- The oldest of the three mammoths was discovered near the Krestovka River in Siberia and lived about 1.2 million years ago.
- Another was found near the Adycha River and was between 1 to 1.2 million years old.
- The third, near the Chukochya River, was around 700,000 years old.
The mammoth Deoxyribonucleic acid was extremely degraded into very small pieces and scientists had to assemble billions of Deoxyribonucleic acid pieces to get the sequence.
Humans were always too inquisitive about gathering knowledge about themselves, their origin and the evolution of the population. Mummified tissues of ancient humans are used as a source of ancient Deoxyribonucleic acid.
The specimens of human DNA are both naturally preserved as well as artificially preserved tissues. Examples of natural specimens are –
- Otzi, the Iceman was preserved in the ice
- High altitude mummies from the Andes mountains, preserved due to desiccation
An example of artificially preserved specimens is the chemically treated mummies found in Egypt. But they are a limited resource.
The most useful to extract DNA are the archaeological record – Bone and Teeth.
As of 2021, the oldest completely reconstructed human genomes are ~45 000 years old. Such genetic data provides insights into the migration and genetic history – e.g. of Europe.
Complications and Obstacles
Our capable scientists face countless hardships to gather accurate DNA sequences. Some of the notable adversities confronted by them are as follows:-
- The most commonly faced problem is the contamination of modern human DNA by microbial DNA.
- aDNA may contain a large number of postmortem mutations, increasing with time.
- The studies on the chemical stability of DNA have resulted in concerns being raised over previous results.
Degradation of specimens
- Due to degradation processes (including cross-linking, deamination and fragmentation) ancient DNA is of lower quality in comparison with modern genetic material.
- Even under the best preservation conditions, there is an upper boundary of 0.4–1.5 million years for a sample to contain sufficient DNA for contemporary sequencing technologies.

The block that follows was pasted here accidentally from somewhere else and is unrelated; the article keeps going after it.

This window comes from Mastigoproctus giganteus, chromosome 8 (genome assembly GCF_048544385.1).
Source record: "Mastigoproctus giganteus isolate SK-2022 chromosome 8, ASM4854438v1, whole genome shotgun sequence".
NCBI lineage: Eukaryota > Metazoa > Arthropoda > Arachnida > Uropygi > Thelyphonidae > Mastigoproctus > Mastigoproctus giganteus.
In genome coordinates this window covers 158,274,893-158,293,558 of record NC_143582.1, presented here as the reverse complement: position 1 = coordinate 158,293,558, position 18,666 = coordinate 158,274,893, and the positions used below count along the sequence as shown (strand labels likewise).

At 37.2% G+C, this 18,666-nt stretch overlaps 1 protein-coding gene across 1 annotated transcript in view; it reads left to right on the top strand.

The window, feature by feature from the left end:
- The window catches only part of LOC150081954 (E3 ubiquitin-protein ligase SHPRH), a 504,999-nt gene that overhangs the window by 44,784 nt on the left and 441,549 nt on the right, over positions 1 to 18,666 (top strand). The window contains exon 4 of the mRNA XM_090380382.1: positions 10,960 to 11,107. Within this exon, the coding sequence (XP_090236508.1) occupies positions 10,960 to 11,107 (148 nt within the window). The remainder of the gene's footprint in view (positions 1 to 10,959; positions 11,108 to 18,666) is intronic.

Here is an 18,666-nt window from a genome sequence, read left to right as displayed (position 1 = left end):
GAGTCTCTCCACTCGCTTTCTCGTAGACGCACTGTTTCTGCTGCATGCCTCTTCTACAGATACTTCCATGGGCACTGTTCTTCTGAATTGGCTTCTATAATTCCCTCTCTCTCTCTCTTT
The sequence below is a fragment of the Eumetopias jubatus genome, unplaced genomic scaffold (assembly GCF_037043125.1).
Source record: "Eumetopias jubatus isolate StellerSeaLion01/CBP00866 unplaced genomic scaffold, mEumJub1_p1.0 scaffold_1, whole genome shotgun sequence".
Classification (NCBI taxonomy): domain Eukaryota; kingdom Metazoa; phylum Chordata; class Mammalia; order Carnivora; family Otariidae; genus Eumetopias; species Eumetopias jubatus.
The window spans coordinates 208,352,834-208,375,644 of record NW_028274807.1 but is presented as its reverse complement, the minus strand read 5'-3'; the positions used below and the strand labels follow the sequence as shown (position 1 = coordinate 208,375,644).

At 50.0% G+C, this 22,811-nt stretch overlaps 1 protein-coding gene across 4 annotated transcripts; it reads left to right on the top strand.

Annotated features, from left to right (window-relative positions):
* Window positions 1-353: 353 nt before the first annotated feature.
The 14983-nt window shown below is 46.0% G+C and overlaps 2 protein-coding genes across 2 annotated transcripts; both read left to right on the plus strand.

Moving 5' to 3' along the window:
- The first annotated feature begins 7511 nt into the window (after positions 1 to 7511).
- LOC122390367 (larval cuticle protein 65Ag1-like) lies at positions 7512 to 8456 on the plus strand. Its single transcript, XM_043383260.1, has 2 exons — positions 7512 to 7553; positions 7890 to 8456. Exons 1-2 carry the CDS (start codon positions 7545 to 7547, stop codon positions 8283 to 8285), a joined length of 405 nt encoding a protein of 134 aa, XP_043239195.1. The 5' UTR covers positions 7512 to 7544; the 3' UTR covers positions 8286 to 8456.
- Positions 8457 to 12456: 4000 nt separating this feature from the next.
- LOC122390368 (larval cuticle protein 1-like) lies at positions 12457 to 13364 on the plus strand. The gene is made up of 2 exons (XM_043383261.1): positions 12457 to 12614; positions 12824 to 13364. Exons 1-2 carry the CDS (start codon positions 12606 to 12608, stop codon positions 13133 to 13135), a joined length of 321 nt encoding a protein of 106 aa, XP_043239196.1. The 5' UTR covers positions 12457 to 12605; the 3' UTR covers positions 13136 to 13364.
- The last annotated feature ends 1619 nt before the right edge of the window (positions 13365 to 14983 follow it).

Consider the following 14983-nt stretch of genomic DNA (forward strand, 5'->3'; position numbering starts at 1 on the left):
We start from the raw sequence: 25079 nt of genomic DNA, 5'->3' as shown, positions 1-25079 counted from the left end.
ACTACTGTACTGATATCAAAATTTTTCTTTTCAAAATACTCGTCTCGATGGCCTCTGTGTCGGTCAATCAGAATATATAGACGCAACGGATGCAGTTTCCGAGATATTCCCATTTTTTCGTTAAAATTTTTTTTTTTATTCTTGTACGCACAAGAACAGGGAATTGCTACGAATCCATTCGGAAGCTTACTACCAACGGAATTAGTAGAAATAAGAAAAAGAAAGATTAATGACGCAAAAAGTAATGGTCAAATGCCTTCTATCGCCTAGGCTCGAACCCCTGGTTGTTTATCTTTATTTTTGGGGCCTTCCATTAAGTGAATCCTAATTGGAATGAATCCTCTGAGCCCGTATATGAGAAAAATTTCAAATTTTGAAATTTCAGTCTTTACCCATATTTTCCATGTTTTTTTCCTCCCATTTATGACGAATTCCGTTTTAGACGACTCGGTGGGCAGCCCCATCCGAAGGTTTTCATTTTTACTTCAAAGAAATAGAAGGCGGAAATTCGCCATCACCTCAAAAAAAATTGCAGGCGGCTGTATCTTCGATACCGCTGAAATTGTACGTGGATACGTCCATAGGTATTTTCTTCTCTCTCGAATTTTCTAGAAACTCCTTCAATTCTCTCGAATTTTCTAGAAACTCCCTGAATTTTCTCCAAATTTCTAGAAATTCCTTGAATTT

What questions will Ancient DNA answer?
The answer to certain questions can be given by DNA Sequencing. Many of the conclusions drawn from Ancient DNA are as follows:
- To gather information about the ancient lives
- Evolution of the Neanderthals and Denisovans
- Extinction of Mammoths
- Some revelations about living beings’ such as changes in the structure of the voice box in modern humans.
- Crops which were grown by neanderthals
- Mammals from the ice age
- Recent extinction of animals like the dodos in New Zealand, the Tasmanian wolf in Australia and the passenger pigeon in North America.
Something will always be left…
I know this was just a sneak peek into the method of traversing the path towards finding our origin. But the fact is undeniable that the expedition is quite arduous and unusual. Not a bit conventional…..
We, humans, have always been enterprising and hoping to unravel the puzzle of human life. A perpetual search might alleviate our uninterrupted questions which are WHY, WHEN and HOW?
It’s intriguing to find that we have come a long way leaving many mysteries unsolved, which happen to be about us only. No worries now we can study new details on lost chapters in the history of the human race and understand how we became who we are today……
-by Sambhavi Yadav(Content writer Intern)